Farmer 'heartbroken' after mad cow disease detected
One cow already destroyed with four more facing slaughter at Aberdeenshire farm.
A farmer whose cows face slaughter after BSE was detected has been left "heartbroken".
The case of so-called mad cow disease, known in full as Bovine Spongiform Encephalopathy, was found at Thomas Jackson's farm in Aberdeenshire.
One cow has already been destroyed with four others in the same bloodline facing slaughter.
A movement ban has been put in place at the farm as investigators try to establish the source of the fatal disease.
Mr Jackson described his family as "devastated" in a statement released through the National Farmers Union Scotland
He said: "This has been a very difficult time for myself and my wife and we have found the situation personally devastating.
"We have built up our closed herd over many years and have always taken great pride in doing all the correct things.
"To find through the surveillance system in place that one of our cows has BSE has been heartbreaking.
"Since this has happened we have been fully cooperating with all the parties involved and will continue to do so as we like everyone want to move forward and clear up this matter.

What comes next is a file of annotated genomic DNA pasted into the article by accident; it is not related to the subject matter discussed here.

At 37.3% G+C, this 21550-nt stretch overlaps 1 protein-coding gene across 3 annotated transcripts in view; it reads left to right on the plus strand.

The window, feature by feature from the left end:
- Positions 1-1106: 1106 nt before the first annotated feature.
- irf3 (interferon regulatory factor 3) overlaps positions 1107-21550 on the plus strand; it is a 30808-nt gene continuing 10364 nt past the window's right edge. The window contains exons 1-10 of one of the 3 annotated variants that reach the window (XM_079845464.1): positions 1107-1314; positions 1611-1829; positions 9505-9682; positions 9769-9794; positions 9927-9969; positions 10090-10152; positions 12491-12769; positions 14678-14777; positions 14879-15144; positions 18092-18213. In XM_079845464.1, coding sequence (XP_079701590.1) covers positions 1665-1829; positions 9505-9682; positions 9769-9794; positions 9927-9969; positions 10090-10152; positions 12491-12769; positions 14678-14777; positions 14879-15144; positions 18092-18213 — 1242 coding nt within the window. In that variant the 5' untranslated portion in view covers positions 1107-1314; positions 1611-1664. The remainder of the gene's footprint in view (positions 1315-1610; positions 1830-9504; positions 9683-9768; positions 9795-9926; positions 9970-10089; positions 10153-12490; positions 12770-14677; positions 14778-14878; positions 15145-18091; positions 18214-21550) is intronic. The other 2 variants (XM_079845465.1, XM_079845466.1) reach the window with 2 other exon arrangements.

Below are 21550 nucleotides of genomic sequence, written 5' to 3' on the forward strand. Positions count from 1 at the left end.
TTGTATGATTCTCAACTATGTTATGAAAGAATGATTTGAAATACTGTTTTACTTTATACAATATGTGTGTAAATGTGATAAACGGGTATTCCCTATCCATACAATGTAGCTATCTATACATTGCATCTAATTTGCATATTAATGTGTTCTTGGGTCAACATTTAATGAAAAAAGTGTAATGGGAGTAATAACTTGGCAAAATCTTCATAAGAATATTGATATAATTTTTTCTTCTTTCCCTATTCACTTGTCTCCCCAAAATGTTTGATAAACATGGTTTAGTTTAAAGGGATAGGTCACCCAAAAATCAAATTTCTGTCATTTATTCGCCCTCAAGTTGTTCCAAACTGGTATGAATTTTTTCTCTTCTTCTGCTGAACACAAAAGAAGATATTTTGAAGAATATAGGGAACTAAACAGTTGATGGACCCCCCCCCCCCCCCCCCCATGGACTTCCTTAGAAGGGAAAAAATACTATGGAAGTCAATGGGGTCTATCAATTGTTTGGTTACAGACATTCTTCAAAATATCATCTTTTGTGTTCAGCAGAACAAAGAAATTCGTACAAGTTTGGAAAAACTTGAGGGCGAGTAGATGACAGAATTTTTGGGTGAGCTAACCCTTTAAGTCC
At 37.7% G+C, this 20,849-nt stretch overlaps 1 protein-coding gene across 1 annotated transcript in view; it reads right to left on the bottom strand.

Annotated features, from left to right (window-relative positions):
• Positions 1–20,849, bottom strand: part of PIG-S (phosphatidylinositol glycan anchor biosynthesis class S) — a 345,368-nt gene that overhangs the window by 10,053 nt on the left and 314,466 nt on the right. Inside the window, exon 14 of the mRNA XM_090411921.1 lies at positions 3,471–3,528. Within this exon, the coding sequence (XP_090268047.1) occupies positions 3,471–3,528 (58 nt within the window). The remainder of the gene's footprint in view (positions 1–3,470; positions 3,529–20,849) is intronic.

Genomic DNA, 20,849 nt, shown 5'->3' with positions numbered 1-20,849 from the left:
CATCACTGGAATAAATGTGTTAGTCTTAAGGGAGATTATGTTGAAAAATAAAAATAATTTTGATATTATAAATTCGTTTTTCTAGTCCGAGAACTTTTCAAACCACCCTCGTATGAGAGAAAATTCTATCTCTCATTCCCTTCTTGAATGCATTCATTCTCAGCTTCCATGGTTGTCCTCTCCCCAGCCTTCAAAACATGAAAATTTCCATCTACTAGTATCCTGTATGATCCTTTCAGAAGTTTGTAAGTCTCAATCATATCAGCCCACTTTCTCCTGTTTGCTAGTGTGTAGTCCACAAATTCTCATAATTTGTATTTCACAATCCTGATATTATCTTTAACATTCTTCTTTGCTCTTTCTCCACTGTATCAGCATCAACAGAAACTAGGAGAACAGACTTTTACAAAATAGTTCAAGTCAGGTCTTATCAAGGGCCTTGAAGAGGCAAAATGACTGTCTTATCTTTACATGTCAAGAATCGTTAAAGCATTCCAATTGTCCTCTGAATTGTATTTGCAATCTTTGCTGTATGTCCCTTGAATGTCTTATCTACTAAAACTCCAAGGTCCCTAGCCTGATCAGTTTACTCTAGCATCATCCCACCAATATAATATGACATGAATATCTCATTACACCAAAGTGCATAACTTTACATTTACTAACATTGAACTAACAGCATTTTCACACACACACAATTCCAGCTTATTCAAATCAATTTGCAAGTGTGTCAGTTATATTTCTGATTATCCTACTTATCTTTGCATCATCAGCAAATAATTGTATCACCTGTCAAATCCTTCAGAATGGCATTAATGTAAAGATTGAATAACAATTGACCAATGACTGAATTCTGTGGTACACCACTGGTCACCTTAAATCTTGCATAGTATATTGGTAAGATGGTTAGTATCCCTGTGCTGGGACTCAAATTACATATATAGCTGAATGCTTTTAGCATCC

"The cohorts and offspring of the cow have now been identified and as a purely precautionary measure they will be slaughtered and tested in due course; again we are fully co-operating with all the parties with regards to this."
Officials have stressed the case poses no risk to human health and its discovery proves the surveillance system in place is working effectively.
Thousands of cattle were culled in the UK in the 1990s during a BSE epidemic.
It can be passed on to humans in the food chain, causing a fatal condition called variant Creutzfeldt-Jakob disease (vCJD).
Strict controls were introduced to protect consumers after the link was established in 1996.
The disease has been reduced to a handful of cases each year in the UK, with the last recorded case in Wales in 2015.
Prior to the discovery of the latest case, Scotland had been BSE free since 2009.
Food Standards Scotland said strict controls remain in place to protect consumers from BSE risk.